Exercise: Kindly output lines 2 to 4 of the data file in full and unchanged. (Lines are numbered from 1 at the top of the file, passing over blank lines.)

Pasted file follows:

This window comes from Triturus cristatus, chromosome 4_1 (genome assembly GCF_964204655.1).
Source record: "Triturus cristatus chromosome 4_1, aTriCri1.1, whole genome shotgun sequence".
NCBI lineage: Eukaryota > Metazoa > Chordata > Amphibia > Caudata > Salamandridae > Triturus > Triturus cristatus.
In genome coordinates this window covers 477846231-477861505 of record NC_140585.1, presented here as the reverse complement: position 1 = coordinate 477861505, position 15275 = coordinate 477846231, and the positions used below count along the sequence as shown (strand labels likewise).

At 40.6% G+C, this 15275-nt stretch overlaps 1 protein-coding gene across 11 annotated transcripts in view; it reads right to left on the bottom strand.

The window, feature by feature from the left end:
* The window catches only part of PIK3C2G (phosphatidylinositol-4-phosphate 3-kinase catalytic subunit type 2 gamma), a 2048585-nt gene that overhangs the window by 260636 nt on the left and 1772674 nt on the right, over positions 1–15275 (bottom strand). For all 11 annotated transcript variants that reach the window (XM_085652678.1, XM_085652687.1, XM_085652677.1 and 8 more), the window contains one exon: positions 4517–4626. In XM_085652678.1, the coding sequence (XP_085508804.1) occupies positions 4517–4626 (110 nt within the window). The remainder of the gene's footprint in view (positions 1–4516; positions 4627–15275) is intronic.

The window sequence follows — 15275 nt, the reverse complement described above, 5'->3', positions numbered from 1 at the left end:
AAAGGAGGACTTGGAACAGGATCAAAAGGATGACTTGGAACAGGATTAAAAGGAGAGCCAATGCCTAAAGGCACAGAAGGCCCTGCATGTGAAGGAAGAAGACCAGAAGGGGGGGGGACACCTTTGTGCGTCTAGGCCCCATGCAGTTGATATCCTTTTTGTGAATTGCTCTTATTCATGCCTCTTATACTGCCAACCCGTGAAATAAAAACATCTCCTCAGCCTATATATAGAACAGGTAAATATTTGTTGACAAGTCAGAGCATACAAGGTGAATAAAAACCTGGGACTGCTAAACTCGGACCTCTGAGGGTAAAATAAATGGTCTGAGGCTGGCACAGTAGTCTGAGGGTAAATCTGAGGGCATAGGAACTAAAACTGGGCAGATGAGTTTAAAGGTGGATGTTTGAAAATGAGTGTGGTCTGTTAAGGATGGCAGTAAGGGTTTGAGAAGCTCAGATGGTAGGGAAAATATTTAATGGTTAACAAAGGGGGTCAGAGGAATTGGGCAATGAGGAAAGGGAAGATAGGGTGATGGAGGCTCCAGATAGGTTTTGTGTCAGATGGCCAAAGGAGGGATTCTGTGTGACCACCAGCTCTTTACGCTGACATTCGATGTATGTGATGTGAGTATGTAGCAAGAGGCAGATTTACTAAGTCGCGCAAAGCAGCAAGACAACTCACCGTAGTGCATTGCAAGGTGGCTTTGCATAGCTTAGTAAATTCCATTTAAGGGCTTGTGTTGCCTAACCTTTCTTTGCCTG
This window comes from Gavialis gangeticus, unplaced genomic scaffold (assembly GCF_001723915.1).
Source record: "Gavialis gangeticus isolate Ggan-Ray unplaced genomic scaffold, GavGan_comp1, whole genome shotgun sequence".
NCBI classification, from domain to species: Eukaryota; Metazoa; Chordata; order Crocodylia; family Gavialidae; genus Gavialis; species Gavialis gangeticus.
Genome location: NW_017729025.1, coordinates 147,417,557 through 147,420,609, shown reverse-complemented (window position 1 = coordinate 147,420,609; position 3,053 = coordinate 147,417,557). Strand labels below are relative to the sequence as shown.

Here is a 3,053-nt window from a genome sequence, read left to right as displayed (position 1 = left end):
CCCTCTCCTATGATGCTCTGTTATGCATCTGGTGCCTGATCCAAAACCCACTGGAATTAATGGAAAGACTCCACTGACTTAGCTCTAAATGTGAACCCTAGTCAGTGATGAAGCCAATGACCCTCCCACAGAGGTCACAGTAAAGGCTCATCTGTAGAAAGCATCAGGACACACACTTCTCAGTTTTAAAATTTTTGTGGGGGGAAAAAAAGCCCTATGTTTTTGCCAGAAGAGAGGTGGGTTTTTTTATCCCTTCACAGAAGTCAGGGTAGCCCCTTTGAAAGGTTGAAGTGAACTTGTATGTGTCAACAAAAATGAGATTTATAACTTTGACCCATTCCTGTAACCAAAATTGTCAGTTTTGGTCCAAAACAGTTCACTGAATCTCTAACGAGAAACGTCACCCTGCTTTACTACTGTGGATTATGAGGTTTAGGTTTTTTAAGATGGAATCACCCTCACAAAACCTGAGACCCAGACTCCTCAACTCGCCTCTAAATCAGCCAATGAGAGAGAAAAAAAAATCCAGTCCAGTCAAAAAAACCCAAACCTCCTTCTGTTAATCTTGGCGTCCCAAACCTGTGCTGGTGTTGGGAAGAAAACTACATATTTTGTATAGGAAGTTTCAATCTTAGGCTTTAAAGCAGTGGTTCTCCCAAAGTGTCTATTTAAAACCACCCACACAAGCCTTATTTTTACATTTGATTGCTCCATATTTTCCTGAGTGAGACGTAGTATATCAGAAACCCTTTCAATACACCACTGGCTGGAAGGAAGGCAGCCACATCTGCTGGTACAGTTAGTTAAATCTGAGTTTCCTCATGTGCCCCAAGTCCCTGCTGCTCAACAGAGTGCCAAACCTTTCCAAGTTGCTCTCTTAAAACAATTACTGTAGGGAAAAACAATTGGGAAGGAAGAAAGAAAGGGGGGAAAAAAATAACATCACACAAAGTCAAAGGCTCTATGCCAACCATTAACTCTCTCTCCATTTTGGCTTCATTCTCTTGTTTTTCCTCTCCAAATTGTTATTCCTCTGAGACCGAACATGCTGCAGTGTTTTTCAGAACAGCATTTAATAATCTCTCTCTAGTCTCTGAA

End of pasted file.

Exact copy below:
Source record: "Triturus cristatus chromosome 4_1, aTriCri1.1, whole genome shotgun sequence".
NCBI lineage: Eukaryota > Metazoa > Chordata > Amphibia > Caudata > Salamandridae > Triturus > Triturus cristatus.
In genome coordinates this window covers 477846231-477861505 of record NC_140585.1, presented here as the reverse complement: position 1 = coordinate 477861505, position 15275 = coordinate 477846231, and the positions used below count along the sequence as shown (strand labels likewise).